“The said public procession was successfully held. I aver with certainty that the 1st to the 10th respondents did not attend the said public procession despite the fact that the 1st and 2nd respondents were ministers of government.

“I later on learnt that the 1st respondent had not attended the said public procession because he had attended a rally which he had called in his constituency of Machache #39.”

Of the NEC’s decision to pull out of the coalition government, the premier argues it was unprocedural and thus unlawful.

“On or around the 10th November 2016, the 1st to the 10th respondents held a press conference at AVANI Lesotho hotel in Maseru.

“During the said press conference they indicated that the executive committee of the Democratic Congress announced that they had resolved to withdraw the Democratic Congress from the coalition government.

“They also appealed to the ministers from DC to resign from cabinet . . . I must hasten to say I was shocked and amazed upon hearing of the said announcement because at the time they made such an announcement there had not been a meeting of the executive committee of the Democratic Congress which discussed and resolved that the party should withdraw from the coalition government agreement.

“I took the matter to be a non-starter because the 1st to 10th respondents had now made it patently clear that they are breaking away from the party to form a faction loyal to the 1st respondent (Mr Moleleki).”

Dr Mosisili says the procedure for the calling of an NEC meeting is for the secretary-general to discuss the proposed agenda of any meeting with the leader to “seek guidance” citing clause 5.3.3 (a) of the party’s constitution.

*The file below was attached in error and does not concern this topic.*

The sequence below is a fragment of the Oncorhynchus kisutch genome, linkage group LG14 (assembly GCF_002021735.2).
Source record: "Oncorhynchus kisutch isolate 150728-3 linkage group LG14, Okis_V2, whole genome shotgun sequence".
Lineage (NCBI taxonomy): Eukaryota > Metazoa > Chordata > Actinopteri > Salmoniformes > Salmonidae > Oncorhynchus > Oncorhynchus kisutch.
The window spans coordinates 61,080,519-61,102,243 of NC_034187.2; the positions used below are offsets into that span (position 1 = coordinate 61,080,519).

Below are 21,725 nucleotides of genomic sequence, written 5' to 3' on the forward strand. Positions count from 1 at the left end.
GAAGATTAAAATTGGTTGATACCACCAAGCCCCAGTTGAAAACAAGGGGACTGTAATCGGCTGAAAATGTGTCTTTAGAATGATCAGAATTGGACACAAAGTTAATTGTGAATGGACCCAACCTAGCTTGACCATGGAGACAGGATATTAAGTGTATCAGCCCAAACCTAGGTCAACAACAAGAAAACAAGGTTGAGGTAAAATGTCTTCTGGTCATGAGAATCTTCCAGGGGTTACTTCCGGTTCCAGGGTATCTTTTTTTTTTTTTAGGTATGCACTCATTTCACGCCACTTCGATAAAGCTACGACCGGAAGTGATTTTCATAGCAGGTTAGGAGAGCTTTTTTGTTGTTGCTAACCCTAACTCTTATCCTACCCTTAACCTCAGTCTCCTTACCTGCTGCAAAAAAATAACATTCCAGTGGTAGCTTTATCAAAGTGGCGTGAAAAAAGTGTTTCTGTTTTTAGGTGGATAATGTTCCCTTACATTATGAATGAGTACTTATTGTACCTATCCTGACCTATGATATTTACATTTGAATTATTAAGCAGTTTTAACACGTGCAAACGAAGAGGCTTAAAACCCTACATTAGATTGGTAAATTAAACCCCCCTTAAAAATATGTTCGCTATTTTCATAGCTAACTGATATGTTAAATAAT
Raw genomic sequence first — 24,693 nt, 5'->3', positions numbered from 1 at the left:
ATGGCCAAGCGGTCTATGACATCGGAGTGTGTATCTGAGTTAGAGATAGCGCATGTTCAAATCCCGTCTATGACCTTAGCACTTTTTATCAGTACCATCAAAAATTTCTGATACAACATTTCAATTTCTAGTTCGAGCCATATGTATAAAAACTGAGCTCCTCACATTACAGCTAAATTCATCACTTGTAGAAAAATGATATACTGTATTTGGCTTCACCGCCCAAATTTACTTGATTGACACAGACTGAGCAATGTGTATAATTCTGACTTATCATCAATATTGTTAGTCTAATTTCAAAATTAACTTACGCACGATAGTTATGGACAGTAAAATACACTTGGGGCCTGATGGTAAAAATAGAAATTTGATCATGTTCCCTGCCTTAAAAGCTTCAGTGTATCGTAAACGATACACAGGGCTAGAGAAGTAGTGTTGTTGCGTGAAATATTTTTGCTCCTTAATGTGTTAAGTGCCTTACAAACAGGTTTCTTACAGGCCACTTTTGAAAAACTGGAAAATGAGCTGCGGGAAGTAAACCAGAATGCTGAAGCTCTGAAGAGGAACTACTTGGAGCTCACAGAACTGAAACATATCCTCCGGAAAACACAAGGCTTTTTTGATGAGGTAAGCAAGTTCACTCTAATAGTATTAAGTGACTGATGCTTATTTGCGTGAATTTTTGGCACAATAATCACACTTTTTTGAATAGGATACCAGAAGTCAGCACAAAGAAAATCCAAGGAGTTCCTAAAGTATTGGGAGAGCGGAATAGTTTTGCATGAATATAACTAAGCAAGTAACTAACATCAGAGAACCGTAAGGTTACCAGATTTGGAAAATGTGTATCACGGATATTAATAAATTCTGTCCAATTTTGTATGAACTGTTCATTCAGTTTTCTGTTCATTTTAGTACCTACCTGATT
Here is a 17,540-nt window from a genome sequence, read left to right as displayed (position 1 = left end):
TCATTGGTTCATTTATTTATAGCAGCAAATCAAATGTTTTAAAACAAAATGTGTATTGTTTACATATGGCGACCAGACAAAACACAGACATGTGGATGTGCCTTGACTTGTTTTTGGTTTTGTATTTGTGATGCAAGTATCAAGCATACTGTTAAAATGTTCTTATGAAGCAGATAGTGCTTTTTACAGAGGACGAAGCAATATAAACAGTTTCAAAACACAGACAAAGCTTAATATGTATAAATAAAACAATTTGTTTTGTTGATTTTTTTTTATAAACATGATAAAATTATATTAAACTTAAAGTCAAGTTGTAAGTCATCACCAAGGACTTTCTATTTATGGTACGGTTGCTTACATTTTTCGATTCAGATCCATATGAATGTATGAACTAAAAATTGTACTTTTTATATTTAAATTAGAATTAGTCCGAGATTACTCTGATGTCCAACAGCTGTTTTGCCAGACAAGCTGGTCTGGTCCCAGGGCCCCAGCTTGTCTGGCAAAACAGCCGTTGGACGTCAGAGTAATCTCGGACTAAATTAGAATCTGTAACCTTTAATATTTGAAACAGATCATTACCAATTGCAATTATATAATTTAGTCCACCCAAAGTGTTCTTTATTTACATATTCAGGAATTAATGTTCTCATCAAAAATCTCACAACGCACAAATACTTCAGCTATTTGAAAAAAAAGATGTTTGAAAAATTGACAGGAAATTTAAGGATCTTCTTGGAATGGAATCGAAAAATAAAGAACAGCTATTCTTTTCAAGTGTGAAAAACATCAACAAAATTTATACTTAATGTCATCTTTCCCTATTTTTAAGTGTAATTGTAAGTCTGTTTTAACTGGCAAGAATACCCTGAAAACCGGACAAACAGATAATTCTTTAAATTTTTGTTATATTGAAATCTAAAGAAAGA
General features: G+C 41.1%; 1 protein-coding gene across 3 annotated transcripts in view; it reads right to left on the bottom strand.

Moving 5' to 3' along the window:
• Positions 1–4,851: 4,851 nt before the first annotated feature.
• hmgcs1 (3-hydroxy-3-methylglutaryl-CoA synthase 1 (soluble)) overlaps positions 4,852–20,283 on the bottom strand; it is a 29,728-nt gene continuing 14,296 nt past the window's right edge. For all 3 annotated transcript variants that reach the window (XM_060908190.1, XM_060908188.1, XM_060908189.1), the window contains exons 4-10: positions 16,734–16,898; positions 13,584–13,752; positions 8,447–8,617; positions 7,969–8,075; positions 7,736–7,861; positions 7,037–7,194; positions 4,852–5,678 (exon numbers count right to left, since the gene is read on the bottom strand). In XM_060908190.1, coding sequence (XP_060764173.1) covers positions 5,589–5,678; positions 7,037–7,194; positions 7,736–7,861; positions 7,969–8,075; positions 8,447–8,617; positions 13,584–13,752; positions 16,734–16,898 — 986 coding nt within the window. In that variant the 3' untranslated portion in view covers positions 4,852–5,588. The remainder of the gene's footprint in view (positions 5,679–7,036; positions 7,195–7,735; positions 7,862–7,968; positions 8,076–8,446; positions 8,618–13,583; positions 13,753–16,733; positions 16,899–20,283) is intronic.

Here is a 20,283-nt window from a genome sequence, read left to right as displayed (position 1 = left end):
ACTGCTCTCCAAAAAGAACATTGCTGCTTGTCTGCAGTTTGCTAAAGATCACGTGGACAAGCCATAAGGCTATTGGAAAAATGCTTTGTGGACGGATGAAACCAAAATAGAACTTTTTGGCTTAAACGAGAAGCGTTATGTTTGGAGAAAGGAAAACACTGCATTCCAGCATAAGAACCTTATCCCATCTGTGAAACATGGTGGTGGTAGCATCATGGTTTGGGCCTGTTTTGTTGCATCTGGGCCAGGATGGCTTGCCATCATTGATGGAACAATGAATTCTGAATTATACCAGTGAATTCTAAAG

“The secretary-general would then issue invitations to the respective members of the executive committee indicating the date, time and the agenda for discussion.

“At such meetings of the executive committee, I am the chairman of the same unless I have indicated that I would not be present and I do not attend after such notification. In that event, and only in such event, does the deputy leader assume the chairmanship of the meeting of the executive committee.”

He further argues that in “the alleged withdrawal” of the DC from the coalition government, there was no meeting called to discuss the issue.

“I say so because the secretary-general never discussed the issue of withdrawal with me for inclusion in the agenda of any meeting. Further, there had never been a time when letters of invitation were issued out either to me or other members of the executive committee, particularly my co-applicants who are members of the executive committee.

“I had never been absent during the time when it is alleged a decision was made at any meeting. Consequently, I verily aver that no such meeting was held, and in the event that it was held, which is still denied, It was improperly held and in violation of the provisions of the constitution of the DC and to that extent the decisions arrived thereat are null and void and of no force and effect.”

Dr Mosisili says after Mr Moleleki and other ministers resigned, they continued making media announcements about the DC.

“The publications were aimed at destroying peaceful relations that the Democratic Congress has with its partners in the coalition government,” he argues.

Lawyers representing both the applicants and respondents are expected to meet in the High Court tomorrow to argue the interim orders sought by the applicants and to map a way forward in the case.

Meanwhile, the respondents also lodged an application on Friday challenging Dr Mosisili’s legitimacy as party leader, with the premier and Mr Qoo cited as first and second respondents respectively.